LAS VEGAS — At some point after he headed to California for a few weeks last year to get a new look for his training camp, a switch may have been thrown in Darren Elkins' brain — or so it might seem looking in from the outside.
This past weekend in Las Vegas, when Elkins, a Portage graduate and former state champion wrestler, walked to the scale for the weigh-ins for UFC 196, he came out with his hair spiked to a Mohawk. When he walked out for his fight on Saturday, his music wasn't the good ol' Midwestern country boy stuff he'd have walked to a couple years ago.
But the biggest change on Saturday was that he was coming out for the first time after spending an entire training camp at Team Alpha Male in Sacramento after having moved his family there full-time.
The Mohawk thing? That was happenstance and had nothing to do with trying to create a new personality for himself now that he's with Team Alpha Male and not training primarily at Duneland Vale Tudo in Hobart. The Mohawk came because of his son.
"Everybody thinks the Alpha Males got me to do the Mohawk," Elkins told The Times on Saturday after dominating Chas Skelly in a featherweight fight at UFC 196 that aired live on Fox Sports 1. "The story goes, my son got a Mohawk and when he saw it, he started crying: 'I don't like my Mohawk!' I go, 'Would it feel better if I got a Mohawk?' 'Yeah, I'll feel better.' So I got a Mohawk, he got a Mohawk and I just kept with it. I like it."
But even though he's left the Region for the the much better winters of California's capital city, the Local 597 union pipefitter doesn't expect to ever be anything but a blue-collar worker when it comes to the fight game.
"I'm still a blue-collar guy," Elkins (20-5, 10-4 UFC) said after stopping Skelly (15-2, 4-2 UFC) and his three-fight winning streak. "I'm still the same guy — I'm never going to change. I wanted to evolve my game. That's the most important thing to me. I'm really enjoying the energy and the atmosphere at Team Alpha Male. I really click with these guys, and they've got the greatest coaches I've ever worked with. It's just getting my game to the next level."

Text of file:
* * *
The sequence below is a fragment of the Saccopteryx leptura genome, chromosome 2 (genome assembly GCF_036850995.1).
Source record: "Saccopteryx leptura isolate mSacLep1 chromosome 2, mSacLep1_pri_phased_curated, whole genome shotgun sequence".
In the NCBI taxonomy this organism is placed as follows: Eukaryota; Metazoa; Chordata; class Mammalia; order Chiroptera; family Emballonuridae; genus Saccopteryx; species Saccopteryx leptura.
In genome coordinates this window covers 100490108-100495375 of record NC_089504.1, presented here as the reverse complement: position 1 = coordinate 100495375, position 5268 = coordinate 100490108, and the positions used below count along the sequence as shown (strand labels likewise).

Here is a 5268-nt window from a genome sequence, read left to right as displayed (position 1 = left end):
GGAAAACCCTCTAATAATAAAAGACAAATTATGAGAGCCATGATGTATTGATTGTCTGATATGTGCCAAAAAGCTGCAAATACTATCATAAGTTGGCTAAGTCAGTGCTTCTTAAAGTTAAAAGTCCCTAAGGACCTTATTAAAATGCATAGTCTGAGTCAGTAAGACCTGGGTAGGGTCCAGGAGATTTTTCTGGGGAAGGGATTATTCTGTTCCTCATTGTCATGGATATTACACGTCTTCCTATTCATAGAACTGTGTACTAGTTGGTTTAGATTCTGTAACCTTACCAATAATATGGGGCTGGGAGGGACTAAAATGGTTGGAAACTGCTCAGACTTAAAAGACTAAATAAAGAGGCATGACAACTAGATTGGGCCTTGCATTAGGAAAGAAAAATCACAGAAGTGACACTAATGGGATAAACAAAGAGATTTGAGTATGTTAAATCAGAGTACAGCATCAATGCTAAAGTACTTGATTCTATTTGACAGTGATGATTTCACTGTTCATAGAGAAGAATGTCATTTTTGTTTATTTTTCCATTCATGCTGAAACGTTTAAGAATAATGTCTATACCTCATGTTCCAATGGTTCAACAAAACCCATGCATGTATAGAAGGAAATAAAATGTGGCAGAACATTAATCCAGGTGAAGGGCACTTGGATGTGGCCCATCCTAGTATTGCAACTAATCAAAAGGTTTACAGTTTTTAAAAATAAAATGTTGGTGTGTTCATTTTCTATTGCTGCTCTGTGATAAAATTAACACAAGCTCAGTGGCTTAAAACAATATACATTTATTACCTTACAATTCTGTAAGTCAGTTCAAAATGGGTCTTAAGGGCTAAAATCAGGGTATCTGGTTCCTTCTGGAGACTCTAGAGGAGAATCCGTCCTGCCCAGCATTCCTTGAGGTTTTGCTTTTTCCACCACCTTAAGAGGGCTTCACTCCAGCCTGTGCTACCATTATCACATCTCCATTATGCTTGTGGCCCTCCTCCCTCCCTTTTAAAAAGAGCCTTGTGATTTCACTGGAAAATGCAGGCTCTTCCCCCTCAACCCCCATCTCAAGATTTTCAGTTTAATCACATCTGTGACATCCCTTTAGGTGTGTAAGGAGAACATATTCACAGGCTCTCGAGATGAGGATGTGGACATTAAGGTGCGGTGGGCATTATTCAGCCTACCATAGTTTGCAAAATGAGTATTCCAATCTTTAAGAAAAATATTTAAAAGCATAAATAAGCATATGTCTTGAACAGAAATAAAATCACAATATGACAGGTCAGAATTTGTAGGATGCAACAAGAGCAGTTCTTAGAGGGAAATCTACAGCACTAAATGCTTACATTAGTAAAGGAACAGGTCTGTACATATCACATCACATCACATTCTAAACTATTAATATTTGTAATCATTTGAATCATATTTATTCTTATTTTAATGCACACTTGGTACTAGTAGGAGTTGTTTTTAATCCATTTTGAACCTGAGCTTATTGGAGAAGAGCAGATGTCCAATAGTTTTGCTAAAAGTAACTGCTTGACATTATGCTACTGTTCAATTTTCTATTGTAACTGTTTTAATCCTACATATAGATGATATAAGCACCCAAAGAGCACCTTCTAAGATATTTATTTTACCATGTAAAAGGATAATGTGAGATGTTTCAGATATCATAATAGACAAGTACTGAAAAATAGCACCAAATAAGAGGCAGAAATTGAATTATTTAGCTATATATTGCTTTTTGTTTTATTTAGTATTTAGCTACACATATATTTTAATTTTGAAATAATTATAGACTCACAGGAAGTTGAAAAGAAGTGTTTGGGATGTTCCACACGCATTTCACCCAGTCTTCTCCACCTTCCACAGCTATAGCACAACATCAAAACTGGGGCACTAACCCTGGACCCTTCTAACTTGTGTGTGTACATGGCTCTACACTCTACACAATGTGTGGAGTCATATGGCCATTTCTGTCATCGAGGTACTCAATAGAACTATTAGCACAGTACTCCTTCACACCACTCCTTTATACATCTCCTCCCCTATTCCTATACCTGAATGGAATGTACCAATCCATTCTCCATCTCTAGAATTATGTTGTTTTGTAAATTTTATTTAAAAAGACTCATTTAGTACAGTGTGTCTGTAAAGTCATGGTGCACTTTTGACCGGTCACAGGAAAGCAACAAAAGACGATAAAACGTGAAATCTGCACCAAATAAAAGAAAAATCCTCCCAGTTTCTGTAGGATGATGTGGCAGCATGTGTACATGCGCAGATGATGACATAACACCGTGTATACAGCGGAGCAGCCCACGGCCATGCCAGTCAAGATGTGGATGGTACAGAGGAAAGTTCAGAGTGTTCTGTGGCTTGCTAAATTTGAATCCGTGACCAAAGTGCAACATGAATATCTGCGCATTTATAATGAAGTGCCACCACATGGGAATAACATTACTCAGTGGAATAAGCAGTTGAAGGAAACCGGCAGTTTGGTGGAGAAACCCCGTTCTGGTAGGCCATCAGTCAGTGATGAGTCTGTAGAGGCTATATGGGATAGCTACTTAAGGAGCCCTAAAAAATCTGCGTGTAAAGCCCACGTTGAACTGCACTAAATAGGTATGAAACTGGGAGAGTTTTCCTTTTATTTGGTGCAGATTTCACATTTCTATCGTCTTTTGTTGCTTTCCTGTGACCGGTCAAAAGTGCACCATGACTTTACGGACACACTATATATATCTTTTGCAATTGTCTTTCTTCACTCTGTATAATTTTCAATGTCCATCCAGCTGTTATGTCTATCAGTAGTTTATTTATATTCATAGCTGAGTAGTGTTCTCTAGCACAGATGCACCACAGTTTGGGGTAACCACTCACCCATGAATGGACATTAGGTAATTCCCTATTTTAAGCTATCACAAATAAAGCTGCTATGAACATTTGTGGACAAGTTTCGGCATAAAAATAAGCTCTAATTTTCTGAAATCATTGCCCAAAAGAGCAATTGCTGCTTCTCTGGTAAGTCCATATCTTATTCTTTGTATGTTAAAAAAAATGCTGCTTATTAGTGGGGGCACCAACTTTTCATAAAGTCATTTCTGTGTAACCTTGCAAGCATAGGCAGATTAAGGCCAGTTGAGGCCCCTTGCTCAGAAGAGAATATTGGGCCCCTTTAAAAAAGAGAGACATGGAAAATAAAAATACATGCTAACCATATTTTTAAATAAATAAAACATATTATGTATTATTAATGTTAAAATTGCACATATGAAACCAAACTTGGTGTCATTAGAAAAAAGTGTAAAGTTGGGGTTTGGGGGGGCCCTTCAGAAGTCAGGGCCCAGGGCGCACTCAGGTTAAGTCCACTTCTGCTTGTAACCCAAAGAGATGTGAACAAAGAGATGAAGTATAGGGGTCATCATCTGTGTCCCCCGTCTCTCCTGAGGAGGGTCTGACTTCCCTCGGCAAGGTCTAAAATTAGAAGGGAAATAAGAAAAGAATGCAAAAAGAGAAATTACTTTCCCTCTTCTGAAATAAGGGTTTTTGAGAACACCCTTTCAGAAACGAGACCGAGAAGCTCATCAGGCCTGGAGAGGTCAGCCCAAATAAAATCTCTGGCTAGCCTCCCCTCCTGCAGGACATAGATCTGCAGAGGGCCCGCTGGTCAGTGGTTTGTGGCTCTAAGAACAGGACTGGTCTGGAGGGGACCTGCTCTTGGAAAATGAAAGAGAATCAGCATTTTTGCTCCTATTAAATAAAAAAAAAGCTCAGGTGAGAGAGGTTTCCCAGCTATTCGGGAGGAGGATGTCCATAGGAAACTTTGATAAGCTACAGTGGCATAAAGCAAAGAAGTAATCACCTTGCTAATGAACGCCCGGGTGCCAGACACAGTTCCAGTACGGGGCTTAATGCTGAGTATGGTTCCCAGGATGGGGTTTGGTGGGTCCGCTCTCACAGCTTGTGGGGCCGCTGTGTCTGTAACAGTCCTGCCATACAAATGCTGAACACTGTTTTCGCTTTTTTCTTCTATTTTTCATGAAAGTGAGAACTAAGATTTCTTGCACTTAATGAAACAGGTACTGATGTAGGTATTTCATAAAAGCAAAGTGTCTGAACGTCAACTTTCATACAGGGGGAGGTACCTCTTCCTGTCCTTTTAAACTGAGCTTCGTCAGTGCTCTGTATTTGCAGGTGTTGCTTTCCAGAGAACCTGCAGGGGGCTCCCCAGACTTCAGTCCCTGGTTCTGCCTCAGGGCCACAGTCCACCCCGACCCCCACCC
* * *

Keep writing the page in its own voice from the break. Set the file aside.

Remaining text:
Elkins said the decision to move full-time to Team Alpha Male, which is widely regarded as one of the best teams for lighter-weight fighters in the world, came after a three-week trial with them before an October fight in Dublin. He won that fight against Robert Whiteford to get back in the win column after a stretch that saw him go 2-3 after a five-fight winning streak.
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After the subpar run of things — which started with a 68-second TKO loss to Chad Mendes, one of Team Alpha Male's longest standing members and most successful fighters — he believed it was time for a change.
"If it's not broken, don't fix it — but I was broken," he said. "I started losing these fights, I started not having great fights. So I needed to fix something and I felt like Team Alpha Male was the solution."
But that meant he had to break the news to his longtime friend and Duneland Vale Tudo co-founder Keith Wisniewski, himself a former UFC fighter who nearly always was in Elkins' corner for his fights, both before he made it to the UFC and once he was there.
That, Elkins said, wasn't exactly the best part of the decision to change things up.
"I consider Keith one of my best friends," Elkins said. "It was hard for me. Looking and making that change, I had to talk to him. (Josh) Shockley was retired, we changed gyms, we got low numbers — there'd be days we'd only have two guys, three guys in the room to train with. It's tough when I'm trying to be the best in the world, and it's hard enough to get guys there (to train). That was a lot of it. I talked to him about it. I loved the gym, and I loved those guys. But I need to be the best, and that wasn't really cutting it anymore. I'm always wishing them the best, and I talk to Keith all the time — I'll do anything for those guys. But I just needed to up my game, and that's what had to happen."
So far, so good, in his new environs, and Team Alpha Male coach Justin Buchholz said the team, which was founded by former World Extreme Cagefighting champion and upcoming UFC bantamweight title challenger Urijah Faber, is glad to have Elkins on board.
Buchholz seems to think blue-collar still applies for "The Damage."
"Elkins fits right in with the team," Buchholz said. "His attitude — he's nonstop. Elkins is one of those guys where if (the coaches) told him, 'We want you to run through that cinder block wall,' he'd say, 'Well, all right — it looks like a big wall, but I'll go through it.' And we'd find him with a head wound later, laying there. That (guy) will go through anything. I don't care how old he is, I don't care what his record is — whatever. The potential is limitless."